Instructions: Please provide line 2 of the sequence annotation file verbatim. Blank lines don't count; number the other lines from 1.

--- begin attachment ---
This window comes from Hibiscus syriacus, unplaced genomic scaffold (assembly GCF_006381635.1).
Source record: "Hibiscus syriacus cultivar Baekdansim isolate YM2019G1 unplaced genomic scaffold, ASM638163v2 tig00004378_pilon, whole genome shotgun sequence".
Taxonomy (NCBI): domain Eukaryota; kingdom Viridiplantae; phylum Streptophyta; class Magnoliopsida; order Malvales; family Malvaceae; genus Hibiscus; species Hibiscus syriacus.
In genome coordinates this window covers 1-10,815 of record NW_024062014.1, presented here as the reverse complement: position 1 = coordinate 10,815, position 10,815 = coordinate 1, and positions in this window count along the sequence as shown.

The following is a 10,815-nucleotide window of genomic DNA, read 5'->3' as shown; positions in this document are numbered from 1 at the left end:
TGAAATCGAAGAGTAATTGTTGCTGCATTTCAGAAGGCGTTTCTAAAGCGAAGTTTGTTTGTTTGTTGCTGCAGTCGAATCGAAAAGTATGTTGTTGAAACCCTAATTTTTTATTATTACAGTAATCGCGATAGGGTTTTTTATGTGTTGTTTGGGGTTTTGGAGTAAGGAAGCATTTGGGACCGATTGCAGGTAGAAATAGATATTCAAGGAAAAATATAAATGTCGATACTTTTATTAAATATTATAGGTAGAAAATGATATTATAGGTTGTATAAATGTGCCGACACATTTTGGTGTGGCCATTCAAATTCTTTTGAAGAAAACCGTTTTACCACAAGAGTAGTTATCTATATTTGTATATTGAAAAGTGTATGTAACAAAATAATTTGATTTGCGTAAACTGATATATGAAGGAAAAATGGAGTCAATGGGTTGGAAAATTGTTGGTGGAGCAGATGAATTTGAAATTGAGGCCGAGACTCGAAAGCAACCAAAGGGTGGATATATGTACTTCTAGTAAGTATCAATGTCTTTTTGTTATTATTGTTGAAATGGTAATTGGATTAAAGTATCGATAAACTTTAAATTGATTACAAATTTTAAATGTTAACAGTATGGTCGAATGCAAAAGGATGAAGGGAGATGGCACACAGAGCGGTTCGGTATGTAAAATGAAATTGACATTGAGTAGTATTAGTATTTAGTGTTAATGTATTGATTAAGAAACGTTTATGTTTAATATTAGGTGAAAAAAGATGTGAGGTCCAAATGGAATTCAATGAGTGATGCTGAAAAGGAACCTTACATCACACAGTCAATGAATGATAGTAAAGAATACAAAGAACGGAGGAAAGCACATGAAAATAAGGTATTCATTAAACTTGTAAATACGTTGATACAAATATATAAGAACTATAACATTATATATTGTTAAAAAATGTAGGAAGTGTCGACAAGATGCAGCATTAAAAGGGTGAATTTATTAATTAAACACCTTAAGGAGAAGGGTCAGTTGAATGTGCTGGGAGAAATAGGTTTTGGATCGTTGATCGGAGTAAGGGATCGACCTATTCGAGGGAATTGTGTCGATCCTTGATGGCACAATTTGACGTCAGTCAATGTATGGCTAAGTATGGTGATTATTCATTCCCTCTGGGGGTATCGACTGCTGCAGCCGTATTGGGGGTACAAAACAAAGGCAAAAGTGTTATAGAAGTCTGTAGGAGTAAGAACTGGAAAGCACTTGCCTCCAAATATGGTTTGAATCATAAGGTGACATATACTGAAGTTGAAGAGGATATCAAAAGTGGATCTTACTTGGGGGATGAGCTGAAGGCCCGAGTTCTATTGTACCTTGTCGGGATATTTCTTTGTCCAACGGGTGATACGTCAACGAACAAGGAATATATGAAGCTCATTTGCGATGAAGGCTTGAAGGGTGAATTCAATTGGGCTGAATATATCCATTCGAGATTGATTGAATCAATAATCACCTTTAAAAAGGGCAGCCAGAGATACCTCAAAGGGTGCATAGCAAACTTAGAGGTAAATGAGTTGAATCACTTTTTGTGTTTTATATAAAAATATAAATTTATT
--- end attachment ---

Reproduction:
Source record: "Hibiscus syriacus cultivar Baekdansim isolate YM2019G1 unplaced genomic scaffold, ASM638163v2 tig00004378_pilon, whole genome shotgun sequence".